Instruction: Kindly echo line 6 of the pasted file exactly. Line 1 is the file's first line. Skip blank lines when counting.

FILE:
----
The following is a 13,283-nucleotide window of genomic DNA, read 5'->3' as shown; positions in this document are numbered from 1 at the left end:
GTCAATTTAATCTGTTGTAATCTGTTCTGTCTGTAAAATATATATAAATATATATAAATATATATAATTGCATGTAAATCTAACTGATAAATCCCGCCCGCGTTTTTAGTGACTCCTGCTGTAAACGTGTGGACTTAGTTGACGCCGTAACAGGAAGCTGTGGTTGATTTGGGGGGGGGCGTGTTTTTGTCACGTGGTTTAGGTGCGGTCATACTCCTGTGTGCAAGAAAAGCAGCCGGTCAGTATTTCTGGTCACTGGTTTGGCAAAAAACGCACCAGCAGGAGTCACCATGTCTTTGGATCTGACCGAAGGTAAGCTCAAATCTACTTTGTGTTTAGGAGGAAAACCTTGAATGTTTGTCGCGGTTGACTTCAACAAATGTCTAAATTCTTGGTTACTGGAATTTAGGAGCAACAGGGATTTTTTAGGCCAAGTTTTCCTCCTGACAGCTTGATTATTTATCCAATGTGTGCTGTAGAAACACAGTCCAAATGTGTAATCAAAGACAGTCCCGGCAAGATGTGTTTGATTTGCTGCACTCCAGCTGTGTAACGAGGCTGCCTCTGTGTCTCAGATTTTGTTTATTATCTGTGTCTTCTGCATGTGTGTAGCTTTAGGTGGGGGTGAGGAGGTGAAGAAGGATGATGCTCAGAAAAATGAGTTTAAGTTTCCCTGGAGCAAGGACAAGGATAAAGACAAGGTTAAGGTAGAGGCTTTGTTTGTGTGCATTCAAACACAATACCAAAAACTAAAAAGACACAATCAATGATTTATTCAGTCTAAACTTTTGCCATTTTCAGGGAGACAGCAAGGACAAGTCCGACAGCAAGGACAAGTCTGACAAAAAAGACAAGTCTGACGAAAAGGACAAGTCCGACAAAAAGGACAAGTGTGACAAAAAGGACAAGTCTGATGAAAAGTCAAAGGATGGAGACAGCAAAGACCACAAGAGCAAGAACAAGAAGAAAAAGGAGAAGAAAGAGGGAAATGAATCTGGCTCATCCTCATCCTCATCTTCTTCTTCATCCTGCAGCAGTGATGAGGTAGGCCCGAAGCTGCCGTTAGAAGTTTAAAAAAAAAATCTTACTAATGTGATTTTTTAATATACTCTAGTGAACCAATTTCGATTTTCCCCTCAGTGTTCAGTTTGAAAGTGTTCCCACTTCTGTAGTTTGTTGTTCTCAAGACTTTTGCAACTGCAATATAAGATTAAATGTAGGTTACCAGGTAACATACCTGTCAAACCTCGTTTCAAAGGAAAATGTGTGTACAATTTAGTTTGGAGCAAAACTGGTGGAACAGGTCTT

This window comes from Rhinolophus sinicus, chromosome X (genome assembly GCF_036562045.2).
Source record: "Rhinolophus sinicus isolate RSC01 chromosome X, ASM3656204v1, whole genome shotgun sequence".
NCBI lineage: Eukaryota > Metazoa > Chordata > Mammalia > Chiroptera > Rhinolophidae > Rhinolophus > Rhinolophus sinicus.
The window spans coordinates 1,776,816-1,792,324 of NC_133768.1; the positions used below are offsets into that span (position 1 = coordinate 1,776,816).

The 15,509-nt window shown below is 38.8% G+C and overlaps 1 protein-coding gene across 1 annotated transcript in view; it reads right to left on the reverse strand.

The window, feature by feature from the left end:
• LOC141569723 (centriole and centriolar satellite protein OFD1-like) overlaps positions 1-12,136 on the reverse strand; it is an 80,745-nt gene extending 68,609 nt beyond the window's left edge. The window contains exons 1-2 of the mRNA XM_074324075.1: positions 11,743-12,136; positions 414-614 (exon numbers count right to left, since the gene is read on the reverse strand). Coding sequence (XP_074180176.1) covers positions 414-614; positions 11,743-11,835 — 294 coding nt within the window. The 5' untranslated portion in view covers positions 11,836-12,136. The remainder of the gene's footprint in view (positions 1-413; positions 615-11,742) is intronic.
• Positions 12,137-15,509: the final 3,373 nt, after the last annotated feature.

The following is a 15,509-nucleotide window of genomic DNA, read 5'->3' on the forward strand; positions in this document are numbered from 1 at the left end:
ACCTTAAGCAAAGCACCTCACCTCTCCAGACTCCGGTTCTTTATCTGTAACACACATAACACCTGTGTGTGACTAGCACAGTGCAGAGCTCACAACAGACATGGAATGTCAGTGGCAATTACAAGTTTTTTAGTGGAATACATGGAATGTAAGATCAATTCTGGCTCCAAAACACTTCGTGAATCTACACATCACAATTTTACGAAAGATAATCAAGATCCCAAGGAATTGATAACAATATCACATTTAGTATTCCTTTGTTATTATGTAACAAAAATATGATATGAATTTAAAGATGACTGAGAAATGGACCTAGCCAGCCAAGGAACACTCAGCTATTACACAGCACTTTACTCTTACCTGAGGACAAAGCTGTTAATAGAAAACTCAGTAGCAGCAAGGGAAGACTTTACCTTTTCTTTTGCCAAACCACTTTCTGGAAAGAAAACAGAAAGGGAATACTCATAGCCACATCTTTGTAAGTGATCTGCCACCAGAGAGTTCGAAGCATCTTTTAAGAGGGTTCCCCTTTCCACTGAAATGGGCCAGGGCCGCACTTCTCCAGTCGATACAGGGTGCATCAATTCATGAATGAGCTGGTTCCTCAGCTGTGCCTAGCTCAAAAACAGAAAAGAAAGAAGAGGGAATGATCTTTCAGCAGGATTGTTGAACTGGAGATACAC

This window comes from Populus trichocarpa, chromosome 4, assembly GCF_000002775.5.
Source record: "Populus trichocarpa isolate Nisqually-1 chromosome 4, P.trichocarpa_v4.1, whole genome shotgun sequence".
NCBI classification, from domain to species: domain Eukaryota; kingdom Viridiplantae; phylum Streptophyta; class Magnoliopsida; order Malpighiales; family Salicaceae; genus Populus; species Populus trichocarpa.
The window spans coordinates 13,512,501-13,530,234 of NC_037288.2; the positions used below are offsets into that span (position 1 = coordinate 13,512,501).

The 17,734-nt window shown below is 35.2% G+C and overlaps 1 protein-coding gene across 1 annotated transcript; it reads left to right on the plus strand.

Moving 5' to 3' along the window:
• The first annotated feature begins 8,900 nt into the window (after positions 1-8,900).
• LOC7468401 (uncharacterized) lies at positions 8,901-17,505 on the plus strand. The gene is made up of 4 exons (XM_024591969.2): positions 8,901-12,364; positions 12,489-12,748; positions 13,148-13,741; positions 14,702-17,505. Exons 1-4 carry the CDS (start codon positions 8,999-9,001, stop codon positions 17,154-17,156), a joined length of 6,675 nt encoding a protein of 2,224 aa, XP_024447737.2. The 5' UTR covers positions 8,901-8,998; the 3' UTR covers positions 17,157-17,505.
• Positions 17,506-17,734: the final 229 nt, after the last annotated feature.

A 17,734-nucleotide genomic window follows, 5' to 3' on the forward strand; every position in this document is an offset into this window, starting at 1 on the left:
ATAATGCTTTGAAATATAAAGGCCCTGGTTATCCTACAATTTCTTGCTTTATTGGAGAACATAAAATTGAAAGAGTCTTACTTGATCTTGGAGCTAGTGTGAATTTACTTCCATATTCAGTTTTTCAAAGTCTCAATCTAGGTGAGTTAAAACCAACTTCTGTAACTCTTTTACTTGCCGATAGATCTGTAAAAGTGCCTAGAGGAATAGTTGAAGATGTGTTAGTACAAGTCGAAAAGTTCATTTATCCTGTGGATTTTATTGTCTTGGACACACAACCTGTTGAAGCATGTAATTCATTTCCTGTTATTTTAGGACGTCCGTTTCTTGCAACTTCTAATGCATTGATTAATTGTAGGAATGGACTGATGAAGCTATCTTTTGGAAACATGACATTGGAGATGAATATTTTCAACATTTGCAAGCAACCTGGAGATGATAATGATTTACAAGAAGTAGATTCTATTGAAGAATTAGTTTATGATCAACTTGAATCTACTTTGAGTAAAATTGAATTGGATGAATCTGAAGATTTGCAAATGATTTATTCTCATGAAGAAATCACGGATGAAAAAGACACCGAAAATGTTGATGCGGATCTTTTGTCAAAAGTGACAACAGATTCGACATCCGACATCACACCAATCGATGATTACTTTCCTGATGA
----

The window spans coordinates 1,776,816-1,792,324 of NC_133768.1; the positions used below are offsets into that span (position 1 = coordinate 1,776,816).